Another hotspot of groundwater depletion is Paso Robles in San Luis Obispo County, where irrigation for vineyards and other farmland has taken a toll. With some wells going dry, county officials last year responded with an emergency ordinance that requires any new pumping to be offset by reduced groundwater use elsewhere.
With the drought compounding such water crises, pressure is mounting for the state to act.
“I think everyone agrees that A, there’s a problem, and B, that we should resolve it,” said Andrew Fahlund, deputy director of the California Water Foundation, which soon will release its recommendations for the governor and the Legislature.
“Everyone is in really strong alignment that management best happens at the local level, that local agencies need to be empowered with more tools, better tools to actually manage groundwater,” Fahlund said. “The state has an important role to play by providing them with funding, technical support and, as a last resort, direct intervention.”
Fahlund said his organization’s suggestions boil down to giving local water agencies better capabilities to manage the supply and demand of water. He likened it to a person balancing a checkbook by watching the amounts flowing in and out, and said the state should help local agencies manage their accounts.
Those recommendations are similar to those made by ACWA, a coalition of public water agencies with about 440 members. Among other measures, ACWA suggested developing uniform requirements for managing aquifers, clearly defining “sustainable groundwater management” in state law, giving local agencies new tools to restrict pumping, and making groundwater data more accessible.
“It sets a very high bar for the future for groundwater resources all around the state,” said Craig Ewing, president of the Desert Water Agency and a member of the ACWA task force that drafted the recommendations.
One groundwater bill, SB 1168, was introduced by Sen. Fran Pavley, D-Agoura Hills, and was approved Tuesday by the Senate Natural Resources and Water Committee. The bill calls for local and regional oversight, while authorizing the State Water Resources Control Board to manage groundwater under certain circumstances.
That bill and another relating to groundwater, AB 1739, are expected to evolve and draw on recommendations from the California Water Foundation, ACWA, and others. It’s unclear what sorts of measures will find the most support among lawmakers.
Ewing said that for the Coachella Valley’s water agencies, ACWA’s recommended changes would largely confirm the work the agencies are already doing, but would set new thresholds for future planning. For other agencies, such as those in the Central Valley, he said, “it will be a revolutionary change.”
Given the rapid depletion of its aquifers, Ewing said, “the Central Valley is especially going to have to face the music of some of their practices.”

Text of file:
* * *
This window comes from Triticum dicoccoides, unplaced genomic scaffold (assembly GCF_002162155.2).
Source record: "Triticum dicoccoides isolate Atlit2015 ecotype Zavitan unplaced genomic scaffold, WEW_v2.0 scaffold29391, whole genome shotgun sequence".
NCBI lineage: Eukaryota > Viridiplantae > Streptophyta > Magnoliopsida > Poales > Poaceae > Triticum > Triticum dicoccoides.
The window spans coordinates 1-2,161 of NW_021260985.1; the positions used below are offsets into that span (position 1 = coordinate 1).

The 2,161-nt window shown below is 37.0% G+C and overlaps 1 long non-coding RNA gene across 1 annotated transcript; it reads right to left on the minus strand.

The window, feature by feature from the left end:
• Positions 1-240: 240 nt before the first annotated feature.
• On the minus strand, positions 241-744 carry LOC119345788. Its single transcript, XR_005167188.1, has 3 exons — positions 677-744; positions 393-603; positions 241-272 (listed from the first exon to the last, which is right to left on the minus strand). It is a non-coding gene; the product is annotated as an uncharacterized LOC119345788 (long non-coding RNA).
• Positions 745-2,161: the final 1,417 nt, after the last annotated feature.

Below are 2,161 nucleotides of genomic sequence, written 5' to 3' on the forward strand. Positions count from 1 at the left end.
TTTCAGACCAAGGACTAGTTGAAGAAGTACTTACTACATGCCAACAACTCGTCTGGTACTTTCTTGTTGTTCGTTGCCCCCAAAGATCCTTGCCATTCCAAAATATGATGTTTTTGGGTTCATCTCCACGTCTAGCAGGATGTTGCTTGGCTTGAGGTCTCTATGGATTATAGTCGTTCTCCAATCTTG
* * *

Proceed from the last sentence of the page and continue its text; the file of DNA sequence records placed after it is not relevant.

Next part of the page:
A recent Desert Sun analysis of USGS groundwater data found that, in more than 3,000 wells across the state, water levels declined in about 62 percent of the wells between 2000 and 2013. Even with many wells lacking data for part of that 14-year period, the average drop in water levels among the declining wells was more than 15 feet. A total of 121 wells had declines in water levels of 50 feet or more, most of them in the San Joaquin Valley and parts of Southern California.
Groundwater is being depleted more rapidly during the drought, which is one of the most severe ever recorded in California. For the first time in its 15-year history, the U.S. Drought Monitor website now classifies 100 percent of the state as being in a drought, with more than 76 percent of the state in an “extreme” or “exceptional” drought — the two worst categories.
While some of the most critical situations have arisen in the San Joaquin Valley, the aquifer beneath the Coachella Valley has also been declining for years, as more water has been pumped out than flows back in. Water levels in much of the valley have declined despite deliveries of imported water.
This situation points to a need for the area to use water in smarter ways, said Eric Corey Freed, a Palm Desert architect and author who leads the Coachella Valley branch of the U.S. Green Building Council.
“I’d like to see us change our general attitude about the water here and realize that it is precious and that it isn’t going to last forever and that it is dwindling, and because of our past poor management of it, we’re now in a position where we have to act,” Freed said.
“We need to look at the per-capita water use, and then provide everybody with a water budget, and in doing so, we can manage our water systems better, get them back on track, restore the aquifer to where it needs to be,” Freed said.
In California, there has traditionally been a “strong local control culture,” but the state will likely get involved in establishing criteria that local agencies will need to follow, Ewing said. Decisions about land use and development, he predicted, will also increasingly be tied to the availability of water.